Over the last few months all of our lives have changed, from how we work to how we live and how we are doing business. We all need to work with our strengths and existing best practices. We are still learning about the epidemiology of the Covid-
19, but we can put practices in place to protect companies and employees. Don’t be afraid to ask questions of your consultants or local departments of public health.
If you have questions communicate with public health and management and the
local hospital system.
On February 11, 2020 the World Health Organization announced an official name forthe disease that is causing the 2019 novel coronavirus outbreak, first identified in Wuhan China. The new name of this disease is coronavirus disease 2019, abbreviated as COVID-19. In COVID-19, ‘CO’ stands for ‘corona,’ ‘VI’ for ‘virus,’ and ‘D’ for disease. Formerly, this disease was referred to as “2019 novel coronavirus” or “2019-nCoV”.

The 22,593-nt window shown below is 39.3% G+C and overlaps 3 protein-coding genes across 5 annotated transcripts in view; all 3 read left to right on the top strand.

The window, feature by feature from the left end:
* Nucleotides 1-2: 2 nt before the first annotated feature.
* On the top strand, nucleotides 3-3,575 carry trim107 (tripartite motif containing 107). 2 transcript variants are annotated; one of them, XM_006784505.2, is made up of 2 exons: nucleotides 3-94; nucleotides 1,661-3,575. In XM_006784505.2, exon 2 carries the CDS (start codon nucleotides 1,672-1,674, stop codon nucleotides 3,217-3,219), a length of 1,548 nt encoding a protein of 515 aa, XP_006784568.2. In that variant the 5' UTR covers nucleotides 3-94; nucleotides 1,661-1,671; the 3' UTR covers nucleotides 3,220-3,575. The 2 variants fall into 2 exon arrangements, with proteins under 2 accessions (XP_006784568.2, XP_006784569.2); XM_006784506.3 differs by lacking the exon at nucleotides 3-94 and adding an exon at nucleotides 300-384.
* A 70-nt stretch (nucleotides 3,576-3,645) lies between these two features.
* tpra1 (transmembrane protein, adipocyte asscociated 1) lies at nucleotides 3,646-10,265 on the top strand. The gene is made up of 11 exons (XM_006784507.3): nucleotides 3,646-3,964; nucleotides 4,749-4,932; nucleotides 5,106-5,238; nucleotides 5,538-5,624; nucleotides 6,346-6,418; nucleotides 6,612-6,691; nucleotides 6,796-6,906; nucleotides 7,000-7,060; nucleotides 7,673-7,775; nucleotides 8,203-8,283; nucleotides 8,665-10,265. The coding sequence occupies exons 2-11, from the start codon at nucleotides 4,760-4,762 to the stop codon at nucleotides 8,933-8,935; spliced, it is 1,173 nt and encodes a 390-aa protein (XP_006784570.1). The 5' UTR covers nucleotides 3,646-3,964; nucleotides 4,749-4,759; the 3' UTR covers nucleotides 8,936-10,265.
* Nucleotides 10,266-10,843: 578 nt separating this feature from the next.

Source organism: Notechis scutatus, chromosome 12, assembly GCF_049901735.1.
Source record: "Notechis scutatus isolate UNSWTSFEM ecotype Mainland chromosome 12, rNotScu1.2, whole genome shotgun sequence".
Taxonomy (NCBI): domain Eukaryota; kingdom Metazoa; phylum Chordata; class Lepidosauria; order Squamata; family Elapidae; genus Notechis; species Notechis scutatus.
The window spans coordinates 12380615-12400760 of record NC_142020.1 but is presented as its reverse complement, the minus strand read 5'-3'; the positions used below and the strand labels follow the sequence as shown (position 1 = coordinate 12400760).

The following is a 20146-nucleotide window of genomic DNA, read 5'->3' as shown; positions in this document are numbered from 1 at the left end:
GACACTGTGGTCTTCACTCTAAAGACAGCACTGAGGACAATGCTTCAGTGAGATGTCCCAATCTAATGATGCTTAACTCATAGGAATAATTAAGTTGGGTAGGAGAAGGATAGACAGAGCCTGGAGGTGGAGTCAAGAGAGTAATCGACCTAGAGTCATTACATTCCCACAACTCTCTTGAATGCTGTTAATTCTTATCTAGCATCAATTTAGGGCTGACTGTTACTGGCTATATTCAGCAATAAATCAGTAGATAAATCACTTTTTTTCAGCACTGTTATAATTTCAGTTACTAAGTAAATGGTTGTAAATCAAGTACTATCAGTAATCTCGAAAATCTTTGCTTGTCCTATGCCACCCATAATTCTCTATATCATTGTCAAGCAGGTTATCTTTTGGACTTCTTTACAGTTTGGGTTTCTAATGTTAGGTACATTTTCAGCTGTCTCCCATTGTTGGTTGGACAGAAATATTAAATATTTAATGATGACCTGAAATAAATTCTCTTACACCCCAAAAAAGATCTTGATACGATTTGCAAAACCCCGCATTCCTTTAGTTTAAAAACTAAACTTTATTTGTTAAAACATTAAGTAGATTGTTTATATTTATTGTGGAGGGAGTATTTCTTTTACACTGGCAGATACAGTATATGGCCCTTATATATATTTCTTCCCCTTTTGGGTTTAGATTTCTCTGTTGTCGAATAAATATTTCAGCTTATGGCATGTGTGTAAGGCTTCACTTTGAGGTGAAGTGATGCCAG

“There are many types of human coronaviruses including some that commonly causemild upper-respiratory tract illnesses. COVID-19 is a new disease, caused be a novel (or new) coronavirus that has not previously been seen in humans. The name of this disease was selected following the World Health Organization (WHO) for naming of new human infectious diseases. –CDC.gov“
“While there is no published evidence of contracting the coronavirus disease (COVID-19) from touching food or food packaging that came in contact with the virus due to coughing or sneezing from an infected person, the virus causing COVID-19 can survive on surfaces and objects for a certain amount of time.” -www.hsph.harvard.edu
It may be possible that a person can get COVID-19 by touching a surface or object, like a packaging container, that has the virus on it and then touching their own mouth, nose, or possibly their eyes, but this is not thought to be the main way the virus spreads.In general, because of poor survivability of these coronaviruses on surfaces, there it is likely very low risk of spread from food products or packaging but human to human transmission is a real issue especially if we are close together and not using PPE. Facilities should immediately develop and implement an infection control plan to address necessary strategies to protect employees while maintaining continuity of operations.
Areas of Focus: